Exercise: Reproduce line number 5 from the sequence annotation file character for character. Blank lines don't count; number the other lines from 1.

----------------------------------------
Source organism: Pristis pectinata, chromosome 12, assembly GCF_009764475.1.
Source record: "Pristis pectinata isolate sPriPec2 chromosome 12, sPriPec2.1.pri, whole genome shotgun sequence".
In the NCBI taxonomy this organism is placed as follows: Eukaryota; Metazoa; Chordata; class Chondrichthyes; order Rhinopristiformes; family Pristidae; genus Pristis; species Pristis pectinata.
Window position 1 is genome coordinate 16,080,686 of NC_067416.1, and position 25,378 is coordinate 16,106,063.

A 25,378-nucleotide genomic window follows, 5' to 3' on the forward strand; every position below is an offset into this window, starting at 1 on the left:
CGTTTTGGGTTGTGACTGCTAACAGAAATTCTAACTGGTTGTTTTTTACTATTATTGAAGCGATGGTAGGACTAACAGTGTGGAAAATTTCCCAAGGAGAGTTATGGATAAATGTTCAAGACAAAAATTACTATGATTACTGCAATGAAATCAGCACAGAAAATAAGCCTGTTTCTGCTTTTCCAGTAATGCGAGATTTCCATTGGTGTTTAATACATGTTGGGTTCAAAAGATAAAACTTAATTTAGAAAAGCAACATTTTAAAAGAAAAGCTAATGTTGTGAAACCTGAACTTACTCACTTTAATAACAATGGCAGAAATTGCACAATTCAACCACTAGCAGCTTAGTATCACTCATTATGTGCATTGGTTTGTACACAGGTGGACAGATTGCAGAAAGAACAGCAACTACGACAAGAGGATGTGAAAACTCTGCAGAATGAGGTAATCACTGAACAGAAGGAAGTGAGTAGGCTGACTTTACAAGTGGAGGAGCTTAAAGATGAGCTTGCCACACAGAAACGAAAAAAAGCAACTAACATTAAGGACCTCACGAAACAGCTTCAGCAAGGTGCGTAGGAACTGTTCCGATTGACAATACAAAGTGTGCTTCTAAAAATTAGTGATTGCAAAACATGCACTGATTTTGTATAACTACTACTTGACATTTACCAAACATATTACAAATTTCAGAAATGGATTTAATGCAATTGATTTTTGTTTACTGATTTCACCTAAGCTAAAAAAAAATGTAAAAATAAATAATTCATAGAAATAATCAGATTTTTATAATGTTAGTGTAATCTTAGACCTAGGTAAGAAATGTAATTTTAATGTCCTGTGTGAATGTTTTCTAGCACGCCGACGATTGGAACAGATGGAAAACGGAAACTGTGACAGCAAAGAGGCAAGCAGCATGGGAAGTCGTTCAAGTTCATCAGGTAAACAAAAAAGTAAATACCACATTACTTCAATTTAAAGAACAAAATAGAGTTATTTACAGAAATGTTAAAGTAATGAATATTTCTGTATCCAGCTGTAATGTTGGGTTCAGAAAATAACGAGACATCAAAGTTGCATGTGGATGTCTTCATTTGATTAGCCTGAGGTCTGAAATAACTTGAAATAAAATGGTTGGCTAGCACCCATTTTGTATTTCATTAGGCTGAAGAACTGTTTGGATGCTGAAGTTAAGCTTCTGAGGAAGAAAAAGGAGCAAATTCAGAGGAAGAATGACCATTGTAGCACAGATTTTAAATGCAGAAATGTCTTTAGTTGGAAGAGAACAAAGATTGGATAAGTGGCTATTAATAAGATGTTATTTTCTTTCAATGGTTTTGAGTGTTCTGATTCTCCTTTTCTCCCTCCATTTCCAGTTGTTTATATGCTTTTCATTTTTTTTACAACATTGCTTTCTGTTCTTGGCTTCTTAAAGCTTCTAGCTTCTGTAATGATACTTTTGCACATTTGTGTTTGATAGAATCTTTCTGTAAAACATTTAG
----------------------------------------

A 25,378-nucleotide genomic window follows, 5' to 3' on the forward strand; every position below is an offset into this window, starting at 1 on the left: